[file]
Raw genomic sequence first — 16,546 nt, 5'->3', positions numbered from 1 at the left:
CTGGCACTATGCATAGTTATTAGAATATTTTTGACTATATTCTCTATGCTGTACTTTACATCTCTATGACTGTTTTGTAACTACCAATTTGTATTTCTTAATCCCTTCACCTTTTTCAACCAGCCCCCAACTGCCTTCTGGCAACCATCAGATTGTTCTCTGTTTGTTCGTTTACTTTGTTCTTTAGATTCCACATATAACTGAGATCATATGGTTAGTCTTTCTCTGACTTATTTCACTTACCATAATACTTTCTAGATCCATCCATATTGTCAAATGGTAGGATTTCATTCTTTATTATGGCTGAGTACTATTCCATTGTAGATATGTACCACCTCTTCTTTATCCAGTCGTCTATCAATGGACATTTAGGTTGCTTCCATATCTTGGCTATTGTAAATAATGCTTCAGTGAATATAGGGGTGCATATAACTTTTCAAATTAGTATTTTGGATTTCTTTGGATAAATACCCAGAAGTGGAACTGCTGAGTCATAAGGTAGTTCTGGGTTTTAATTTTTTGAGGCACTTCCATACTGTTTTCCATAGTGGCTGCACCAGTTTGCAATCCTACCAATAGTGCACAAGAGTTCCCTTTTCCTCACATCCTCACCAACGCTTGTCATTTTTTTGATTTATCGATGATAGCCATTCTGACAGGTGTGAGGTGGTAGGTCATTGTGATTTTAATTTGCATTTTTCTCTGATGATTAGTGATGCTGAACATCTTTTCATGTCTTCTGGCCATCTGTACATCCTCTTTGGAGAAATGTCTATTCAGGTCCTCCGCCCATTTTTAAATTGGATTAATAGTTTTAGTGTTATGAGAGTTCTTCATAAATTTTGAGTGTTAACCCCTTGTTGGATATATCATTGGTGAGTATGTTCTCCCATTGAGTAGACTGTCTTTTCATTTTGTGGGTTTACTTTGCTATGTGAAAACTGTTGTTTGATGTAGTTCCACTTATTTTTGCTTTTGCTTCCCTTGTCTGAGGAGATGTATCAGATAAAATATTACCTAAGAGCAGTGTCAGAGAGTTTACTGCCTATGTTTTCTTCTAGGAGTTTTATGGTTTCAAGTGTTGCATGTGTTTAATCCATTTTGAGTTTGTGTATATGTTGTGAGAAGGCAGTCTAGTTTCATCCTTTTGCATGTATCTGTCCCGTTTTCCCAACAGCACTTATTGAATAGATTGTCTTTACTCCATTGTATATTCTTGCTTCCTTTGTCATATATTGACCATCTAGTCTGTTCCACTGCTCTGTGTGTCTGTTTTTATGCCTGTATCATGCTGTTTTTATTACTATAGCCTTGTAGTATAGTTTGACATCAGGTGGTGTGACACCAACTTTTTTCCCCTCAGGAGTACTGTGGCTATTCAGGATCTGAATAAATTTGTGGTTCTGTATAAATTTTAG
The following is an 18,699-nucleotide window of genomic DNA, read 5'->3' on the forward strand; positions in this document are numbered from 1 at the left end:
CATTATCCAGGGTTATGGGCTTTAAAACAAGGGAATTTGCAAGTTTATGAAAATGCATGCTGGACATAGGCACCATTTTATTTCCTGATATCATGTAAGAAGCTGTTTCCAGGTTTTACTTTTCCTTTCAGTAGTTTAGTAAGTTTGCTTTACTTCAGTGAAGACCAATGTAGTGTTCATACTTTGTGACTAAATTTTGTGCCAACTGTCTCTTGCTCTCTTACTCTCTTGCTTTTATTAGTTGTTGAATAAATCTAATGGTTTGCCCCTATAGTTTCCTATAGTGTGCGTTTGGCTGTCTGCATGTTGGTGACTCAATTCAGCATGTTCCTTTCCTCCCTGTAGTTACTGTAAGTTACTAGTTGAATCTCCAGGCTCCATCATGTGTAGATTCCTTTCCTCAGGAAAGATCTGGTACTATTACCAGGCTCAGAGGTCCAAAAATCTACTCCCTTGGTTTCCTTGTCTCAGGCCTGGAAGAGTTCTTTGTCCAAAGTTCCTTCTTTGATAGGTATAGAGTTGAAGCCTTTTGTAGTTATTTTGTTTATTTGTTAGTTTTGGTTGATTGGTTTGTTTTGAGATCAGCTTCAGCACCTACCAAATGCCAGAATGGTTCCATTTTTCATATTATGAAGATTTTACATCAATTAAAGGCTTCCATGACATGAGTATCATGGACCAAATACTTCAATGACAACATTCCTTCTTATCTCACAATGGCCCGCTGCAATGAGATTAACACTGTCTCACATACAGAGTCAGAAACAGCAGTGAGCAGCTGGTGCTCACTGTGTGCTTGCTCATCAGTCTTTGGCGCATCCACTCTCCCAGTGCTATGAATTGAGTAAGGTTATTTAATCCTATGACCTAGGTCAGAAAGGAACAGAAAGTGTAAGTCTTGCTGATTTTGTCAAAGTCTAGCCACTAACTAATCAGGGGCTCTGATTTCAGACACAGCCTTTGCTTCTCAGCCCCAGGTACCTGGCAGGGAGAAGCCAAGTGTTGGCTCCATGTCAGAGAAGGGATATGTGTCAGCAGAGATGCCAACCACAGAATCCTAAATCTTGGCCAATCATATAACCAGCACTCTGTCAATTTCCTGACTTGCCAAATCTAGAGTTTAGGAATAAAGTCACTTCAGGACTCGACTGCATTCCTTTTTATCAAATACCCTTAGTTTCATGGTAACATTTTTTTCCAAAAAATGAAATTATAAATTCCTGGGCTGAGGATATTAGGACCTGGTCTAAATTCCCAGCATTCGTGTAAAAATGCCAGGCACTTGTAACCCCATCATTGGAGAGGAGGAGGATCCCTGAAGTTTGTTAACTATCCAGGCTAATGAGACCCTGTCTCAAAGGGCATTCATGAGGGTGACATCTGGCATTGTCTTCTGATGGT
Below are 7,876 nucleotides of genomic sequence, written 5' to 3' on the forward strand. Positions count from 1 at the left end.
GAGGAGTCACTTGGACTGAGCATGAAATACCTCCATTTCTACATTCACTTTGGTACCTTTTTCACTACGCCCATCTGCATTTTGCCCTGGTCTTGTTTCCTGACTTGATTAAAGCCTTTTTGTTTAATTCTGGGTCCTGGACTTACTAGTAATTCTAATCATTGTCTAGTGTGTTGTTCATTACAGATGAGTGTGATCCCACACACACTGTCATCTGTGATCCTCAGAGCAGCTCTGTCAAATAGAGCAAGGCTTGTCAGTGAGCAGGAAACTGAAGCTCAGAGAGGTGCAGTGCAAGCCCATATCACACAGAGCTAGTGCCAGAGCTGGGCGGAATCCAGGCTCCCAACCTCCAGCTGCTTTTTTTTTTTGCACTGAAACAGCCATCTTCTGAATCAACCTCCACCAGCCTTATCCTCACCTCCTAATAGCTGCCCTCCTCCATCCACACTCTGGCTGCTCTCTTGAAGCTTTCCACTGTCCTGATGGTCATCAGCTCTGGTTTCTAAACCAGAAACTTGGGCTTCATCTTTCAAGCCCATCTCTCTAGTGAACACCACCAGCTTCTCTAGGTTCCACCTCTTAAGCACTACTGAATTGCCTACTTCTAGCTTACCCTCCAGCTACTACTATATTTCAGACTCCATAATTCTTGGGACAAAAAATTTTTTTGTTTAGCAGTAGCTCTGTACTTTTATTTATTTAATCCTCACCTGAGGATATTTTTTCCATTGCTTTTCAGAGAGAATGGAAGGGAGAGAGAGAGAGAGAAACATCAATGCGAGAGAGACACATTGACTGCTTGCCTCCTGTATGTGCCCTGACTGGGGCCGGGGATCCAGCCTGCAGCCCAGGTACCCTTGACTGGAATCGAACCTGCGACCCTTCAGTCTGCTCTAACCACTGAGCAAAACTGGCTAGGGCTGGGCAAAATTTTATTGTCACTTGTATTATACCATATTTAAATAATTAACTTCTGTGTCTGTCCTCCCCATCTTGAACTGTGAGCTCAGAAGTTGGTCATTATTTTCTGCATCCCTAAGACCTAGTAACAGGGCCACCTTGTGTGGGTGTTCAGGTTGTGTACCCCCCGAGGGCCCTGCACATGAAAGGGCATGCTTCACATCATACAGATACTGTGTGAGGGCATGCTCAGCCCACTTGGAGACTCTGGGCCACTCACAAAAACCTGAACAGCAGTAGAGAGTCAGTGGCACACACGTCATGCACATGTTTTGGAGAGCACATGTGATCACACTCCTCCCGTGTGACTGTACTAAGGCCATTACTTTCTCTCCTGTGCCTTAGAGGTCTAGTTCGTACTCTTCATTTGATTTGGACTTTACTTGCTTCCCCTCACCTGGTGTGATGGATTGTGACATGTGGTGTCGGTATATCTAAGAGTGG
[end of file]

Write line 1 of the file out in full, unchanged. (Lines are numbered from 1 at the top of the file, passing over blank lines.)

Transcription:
Raw genomic sequence first — 16,546 nt, 5'->3', positions numbered from 1 at the left: